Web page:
After all this is a business and we are entitled to making a profit.

I’m sure that whatever your business is, the customer does not set the price. and here we do have operating expenses that must be covered. If I sell at invoice, our¬†income comes from dealer fees, and that is not even out net profit as from there comes our expenses/operating budget.

So please, feel free to take your business somewhere else where they may want to sell at a loss, but I won’t.

My response was this:

Thank you for not wasting my time.

>After all this is a business and we are entitled to making a profit.

Actually, I don’t see anything in any laws anywhere that guarantees you a profit. It’s a free market, after all, and I’m quite free to take my business where I choose.

I choose to take my business to dealers who are perfectly capable of making a profit after paying all their operating expenses from sales prices that do NOT include a $500 “dealer profit fee” added onto the vehicle’s purchase price.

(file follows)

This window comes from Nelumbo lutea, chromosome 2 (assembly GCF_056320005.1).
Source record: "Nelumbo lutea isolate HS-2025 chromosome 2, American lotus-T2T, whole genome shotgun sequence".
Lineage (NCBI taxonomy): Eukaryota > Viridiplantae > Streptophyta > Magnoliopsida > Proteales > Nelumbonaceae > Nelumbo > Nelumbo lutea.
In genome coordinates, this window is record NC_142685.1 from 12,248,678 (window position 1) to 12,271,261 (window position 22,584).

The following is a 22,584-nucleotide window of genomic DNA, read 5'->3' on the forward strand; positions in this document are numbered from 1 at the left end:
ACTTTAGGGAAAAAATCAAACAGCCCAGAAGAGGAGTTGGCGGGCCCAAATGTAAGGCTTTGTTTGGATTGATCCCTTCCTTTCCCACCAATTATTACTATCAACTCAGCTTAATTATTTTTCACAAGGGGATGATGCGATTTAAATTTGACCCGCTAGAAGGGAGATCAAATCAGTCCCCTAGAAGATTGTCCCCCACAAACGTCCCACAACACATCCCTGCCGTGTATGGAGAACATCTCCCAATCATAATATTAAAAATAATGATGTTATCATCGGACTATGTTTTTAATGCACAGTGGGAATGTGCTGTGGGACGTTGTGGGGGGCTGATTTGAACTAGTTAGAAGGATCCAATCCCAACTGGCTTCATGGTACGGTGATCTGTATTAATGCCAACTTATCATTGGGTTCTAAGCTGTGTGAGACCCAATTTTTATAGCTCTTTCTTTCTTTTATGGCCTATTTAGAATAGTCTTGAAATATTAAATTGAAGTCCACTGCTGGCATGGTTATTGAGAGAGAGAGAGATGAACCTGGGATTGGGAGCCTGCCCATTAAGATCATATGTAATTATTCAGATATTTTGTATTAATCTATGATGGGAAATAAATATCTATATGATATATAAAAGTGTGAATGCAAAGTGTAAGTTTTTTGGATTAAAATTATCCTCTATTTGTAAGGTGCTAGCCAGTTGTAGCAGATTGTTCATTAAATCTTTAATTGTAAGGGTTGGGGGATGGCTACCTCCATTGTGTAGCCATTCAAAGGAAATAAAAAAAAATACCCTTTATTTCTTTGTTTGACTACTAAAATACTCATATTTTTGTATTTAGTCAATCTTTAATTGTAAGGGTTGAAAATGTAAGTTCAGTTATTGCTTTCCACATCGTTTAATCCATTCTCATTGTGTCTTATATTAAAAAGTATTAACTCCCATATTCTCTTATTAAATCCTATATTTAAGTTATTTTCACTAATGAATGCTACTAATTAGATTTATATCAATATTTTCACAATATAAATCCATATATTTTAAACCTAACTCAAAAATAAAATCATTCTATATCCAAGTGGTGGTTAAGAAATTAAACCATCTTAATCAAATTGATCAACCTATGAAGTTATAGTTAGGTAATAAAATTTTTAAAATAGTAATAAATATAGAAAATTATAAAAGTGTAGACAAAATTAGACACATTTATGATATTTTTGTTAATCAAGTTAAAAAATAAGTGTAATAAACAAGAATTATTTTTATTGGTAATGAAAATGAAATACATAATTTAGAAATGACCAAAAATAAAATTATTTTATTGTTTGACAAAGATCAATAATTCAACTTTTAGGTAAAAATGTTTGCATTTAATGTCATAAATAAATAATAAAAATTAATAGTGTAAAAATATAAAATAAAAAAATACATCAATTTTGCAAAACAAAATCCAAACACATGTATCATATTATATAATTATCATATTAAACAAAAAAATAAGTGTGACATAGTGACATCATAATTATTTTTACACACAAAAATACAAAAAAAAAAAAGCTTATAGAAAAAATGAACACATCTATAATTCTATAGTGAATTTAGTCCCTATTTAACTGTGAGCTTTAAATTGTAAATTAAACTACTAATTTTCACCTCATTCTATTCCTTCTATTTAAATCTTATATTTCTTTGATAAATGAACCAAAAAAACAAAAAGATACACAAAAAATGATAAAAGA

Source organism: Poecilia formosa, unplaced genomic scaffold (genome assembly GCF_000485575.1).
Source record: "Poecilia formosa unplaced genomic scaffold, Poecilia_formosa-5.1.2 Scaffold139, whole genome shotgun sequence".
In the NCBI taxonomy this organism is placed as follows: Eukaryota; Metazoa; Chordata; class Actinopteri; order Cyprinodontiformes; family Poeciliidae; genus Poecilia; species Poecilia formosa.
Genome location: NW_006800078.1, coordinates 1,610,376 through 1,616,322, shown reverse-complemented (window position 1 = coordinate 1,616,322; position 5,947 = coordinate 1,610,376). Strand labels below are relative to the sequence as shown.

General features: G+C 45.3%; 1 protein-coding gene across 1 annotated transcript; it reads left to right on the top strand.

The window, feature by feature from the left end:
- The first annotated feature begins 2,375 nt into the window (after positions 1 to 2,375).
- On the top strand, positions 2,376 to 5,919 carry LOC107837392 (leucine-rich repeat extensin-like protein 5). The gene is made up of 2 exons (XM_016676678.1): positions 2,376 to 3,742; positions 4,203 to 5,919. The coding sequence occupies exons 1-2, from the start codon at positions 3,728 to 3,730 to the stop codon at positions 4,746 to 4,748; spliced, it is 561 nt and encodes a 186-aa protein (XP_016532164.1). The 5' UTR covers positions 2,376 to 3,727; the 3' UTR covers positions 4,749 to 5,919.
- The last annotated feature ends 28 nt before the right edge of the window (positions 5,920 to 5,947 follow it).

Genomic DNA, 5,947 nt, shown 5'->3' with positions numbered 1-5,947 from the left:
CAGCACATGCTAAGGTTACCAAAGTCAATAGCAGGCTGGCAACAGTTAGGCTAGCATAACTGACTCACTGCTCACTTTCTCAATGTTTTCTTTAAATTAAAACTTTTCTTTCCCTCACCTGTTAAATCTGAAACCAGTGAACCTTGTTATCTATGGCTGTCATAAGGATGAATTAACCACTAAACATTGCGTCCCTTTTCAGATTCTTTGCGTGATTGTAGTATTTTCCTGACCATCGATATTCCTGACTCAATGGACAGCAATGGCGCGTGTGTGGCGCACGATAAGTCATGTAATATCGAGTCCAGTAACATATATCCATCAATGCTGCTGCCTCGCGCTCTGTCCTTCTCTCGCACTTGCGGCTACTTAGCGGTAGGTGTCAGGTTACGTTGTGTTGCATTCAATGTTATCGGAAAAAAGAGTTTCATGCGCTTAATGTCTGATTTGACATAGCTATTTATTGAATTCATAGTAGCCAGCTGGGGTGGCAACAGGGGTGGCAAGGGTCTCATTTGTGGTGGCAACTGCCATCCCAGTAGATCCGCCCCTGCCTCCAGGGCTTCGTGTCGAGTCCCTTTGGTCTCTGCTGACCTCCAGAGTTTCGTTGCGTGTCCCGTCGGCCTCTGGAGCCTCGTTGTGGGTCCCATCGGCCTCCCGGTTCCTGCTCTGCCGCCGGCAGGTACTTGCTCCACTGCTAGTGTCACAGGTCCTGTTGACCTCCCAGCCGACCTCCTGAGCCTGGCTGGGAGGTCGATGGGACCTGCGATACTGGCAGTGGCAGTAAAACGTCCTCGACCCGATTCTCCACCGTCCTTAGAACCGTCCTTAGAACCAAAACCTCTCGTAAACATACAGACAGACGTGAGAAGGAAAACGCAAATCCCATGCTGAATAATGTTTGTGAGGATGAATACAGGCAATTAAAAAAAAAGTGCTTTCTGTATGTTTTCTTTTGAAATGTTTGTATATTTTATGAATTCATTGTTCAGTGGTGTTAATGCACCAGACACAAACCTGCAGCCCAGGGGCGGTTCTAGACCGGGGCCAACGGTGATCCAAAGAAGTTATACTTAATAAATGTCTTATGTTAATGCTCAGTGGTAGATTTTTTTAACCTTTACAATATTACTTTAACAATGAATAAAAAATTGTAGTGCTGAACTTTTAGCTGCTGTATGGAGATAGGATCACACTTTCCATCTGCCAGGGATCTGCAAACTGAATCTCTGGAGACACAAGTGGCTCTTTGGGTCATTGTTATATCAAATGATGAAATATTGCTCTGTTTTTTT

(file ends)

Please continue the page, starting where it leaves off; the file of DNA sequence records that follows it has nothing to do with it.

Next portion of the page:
Your loss. Sorry.

Some people just don’t get it.

posted on 11 August 2007 at 1031car0 commentstrackback

Buying a Car Sucks

In news that should surprise approximately nobody, buying a car is the most complicated, time-wasting, ridiculous process ever. And apparently car dealers in south Florida are in the business of…well, I’m not entirely sure what they’re in the business of, besides “not selling cars”.


I am in the market for a car. I have been in the market for a car since, oh, December.

Two weeks ago, I walked into the showroom of a local Honda dealer looking like a lost puppy dog. It took 45 minutes for a salesman to even approach me and ask if I needed help. When I told him I was interested in a Honda Fit Sport with a manual transmission and that I wanted to test drive one, he quickly agreed and promised to find one.